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How We Homeschool
"relaxed eclectic homeschoolers bordering on unschooling"
To start, we simply exposed our firstborn to everything we could find that might be interesting, even reading and singing to her in utero. When the second child arrived, and the first approached "school age", it seemed natural to go the next step.
I read every book I could find on the subject, took early childhood ed classes at the community college, joined a homeschooling support group, ordered books, kits, lesson plans, set up schedules - the whole nine yards. While I worked with my 5 year-old, the 2 ½ year-old would pay attention, wanting to "do school" too. I soon noted that he was learning the same stuff his sister was without my really even trying. We moved over and let him join us.
When the third child came, we had reached a stage of scheduled time, assigned pages, forced work, and frustration. It became apparent to me that the children were learning more easily, and readily, when the work was not assigned, and I began to look back at my own days of schooling. "By golly, the topics you chose for yourself were always a lot more fun to research than those someone else said you had to do"....hmmmm....I began looking more deeply into "un" schooling - the approach that surrounds the child with interesting things, ready access to knowledge on a wide variety of subjects, tools for study, and the time and permission to follow their own interests while the teachers (good old Mom and Pop) are available as guides and support. What a relief!
Now we use everyday events to our advantage as learning oportunities. For instance, we have family coming to visit from Germany this summer, so we are all learning German, and we are planning to delve deeper into American Sign Language because a good friend of ours recently lost his hearing. Even the painful stuff that happens in life or ugliness that shows up in movies is an opportunity to teach. We have a huge and wonderful science book that we are all going through together, and there is regular practice with mathematics, spelling, writing, geography, etc., but it is much more relaxed now.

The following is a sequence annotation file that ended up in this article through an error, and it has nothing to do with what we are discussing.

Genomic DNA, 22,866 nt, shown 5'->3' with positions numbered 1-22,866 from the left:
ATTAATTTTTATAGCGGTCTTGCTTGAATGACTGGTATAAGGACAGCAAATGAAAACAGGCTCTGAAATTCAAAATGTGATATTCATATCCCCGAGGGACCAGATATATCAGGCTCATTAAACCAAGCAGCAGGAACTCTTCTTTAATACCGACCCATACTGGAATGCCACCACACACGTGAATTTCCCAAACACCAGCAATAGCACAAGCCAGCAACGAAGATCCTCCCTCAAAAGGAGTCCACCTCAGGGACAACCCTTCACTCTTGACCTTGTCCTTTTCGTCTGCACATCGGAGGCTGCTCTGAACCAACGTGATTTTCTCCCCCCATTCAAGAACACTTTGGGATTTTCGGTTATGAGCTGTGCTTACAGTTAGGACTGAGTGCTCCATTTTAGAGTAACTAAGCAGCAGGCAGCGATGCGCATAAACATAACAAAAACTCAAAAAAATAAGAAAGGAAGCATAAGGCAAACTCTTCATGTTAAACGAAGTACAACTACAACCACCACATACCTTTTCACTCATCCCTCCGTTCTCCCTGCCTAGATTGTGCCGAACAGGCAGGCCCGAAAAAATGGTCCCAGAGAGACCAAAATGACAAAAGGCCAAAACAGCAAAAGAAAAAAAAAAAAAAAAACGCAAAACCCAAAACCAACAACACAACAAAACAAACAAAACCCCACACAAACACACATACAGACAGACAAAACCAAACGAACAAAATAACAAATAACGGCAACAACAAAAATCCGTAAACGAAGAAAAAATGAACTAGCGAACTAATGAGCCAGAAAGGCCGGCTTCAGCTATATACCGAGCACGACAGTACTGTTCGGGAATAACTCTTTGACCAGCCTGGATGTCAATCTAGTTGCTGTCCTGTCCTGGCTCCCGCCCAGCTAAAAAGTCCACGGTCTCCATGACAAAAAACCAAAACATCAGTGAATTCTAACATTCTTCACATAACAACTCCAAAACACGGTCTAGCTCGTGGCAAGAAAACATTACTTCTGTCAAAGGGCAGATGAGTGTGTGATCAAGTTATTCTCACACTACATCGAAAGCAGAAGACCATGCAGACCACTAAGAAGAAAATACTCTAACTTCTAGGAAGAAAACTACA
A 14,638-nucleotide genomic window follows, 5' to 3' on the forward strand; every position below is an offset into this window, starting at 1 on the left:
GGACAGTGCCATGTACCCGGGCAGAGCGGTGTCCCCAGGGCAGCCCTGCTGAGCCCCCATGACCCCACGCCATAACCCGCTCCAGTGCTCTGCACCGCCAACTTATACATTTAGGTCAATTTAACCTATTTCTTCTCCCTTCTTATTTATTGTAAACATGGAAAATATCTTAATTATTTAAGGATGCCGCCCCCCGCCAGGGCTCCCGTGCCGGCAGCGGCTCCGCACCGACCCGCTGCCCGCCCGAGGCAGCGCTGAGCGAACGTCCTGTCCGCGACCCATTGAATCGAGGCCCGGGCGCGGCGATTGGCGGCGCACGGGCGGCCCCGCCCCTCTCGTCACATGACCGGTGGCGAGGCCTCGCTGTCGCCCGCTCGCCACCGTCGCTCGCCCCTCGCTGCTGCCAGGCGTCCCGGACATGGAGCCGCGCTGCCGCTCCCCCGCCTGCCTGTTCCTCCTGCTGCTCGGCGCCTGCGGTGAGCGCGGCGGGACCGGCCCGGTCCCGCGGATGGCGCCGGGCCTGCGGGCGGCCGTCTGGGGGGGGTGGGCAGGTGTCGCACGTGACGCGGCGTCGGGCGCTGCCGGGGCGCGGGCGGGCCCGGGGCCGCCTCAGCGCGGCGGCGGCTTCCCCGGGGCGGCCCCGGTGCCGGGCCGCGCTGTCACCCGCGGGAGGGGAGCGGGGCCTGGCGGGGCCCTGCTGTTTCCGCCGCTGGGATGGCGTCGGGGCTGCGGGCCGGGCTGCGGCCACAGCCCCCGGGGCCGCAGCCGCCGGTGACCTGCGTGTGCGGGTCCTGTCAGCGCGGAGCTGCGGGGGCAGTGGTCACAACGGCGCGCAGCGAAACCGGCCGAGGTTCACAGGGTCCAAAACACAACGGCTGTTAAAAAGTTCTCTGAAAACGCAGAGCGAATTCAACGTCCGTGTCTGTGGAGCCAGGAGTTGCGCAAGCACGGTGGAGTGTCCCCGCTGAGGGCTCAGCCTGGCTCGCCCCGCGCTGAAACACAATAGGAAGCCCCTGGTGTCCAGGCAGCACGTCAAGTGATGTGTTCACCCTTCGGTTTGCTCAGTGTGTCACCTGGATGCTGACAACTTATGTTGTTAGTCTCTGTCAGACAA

The internet, which families can readily access from the comfort and safety of their own homes, has opened up whole new vistas for education. Anything you wish to study or teach can probably be found on the World Wide Web. Search engines abound, reference libraries are everywhere, and with little effort you can find information about almost any subject you can imagine. Computer access may be the greatest thing you can give your child (after love, that is) to ensure his/her opportunity to learn about the world. The knowledge of the universe is at your fingertips - from children's book authors to science experiments, & from learning how to spell to talking 'real-time' with an astronaut. Many homeschoolers share their own worksheets and unit study ideas freely online.
There is a 'catch', though, and it's a big one: Parents cannot give up their responsibility to monitor their child's activity just because this little box is 'educational'....along with the great wonders of history, science, language, and other wholesome knowledge, the world, including the internet, is rife with dishonesty, pronography, hatred, and entrapment - we must still take the time to teach our children how to avoid these when they can and how to deal effectively with them when avoidance fails. Of course, that is probably the most important lesson we can teach our kids, whether we send them to someone else for their education or keep them at home.
It still takes dedication, research, cooperation and some semblance of routine...
(I'm none too good at this last one, but my kids are doing well anyway).
We let our kids get up a little later than the public school kids have to. They usually get to choose the subject of study. They can stay in their pjs if they wish, and take a break whenever Mom - I mean the Teacher - says "O.K!" They read voraciously, write all sorts of things, build interesting structures and eat pretty well. They are learning all the while. We are free to go places in the middle of the day, take a week off when we need to, and go over something as many times as necessary. Sometimes they even get to go to work with Dad. It isn't all easy - most of my computer time these days is spent putting together practice sheets instead of surfing, but when I look at my own three children, it is an easy choice to make.
In short, it works for us. Our kids are bright, well rounded, creative, outgoing, and able to hold their own in conversation even with adults. And, they are not as influenced by fads, peer pressure and mob mentality as their public school peers tend to be.
Would you like to see what our day is like? Click here: Our Typical Homeschool Day
If I had to give one 'best piece of advice' to homeschoolers, it would be the same I would give any parent - "Read, read, read, and read some more - with, to, and about your children!"